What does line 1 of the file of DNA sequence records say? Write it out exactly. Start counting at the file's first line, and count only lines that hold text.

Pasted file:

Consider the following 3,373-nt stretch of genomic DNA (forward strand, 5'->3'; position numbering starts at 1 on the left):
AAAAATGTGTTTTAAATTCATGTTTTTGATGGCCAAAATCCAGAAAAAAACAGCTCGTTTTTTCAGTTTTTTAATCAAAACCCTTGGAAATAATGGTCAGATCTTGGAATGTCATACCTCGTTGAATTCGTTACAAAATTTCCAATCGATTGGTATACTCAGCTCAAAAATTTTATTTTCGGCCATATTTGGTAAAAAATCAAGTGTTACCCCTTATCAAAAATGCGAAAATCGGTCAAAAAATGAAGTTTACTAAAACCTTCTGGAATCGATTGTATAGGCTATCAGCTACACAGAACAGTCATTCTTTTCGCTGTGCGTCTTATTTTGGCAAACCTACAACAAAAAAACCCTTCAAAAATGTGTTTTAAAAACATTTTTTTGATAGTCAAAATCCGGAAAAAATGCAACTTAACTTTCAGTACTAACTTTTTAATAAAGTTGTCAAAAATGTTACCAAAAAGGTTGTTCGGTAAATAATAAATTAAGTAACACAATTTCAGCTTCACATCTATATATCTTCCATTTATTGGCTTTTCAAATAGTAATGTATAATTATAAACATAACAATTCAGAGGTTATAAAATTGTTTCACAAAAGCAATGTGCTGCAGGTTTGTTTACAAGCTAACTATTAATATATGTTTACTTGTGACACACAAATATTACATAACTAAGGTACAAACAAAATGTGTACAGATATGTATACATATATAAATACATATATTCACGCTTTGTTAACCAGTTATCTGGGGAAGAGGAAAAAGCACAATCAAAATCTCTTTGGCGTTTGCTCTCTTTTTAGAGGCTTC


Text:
Consider the following 3,373-nt stretch of genomic DNA (forward strand, 5'->3'; position numbering starts at 1 on the left):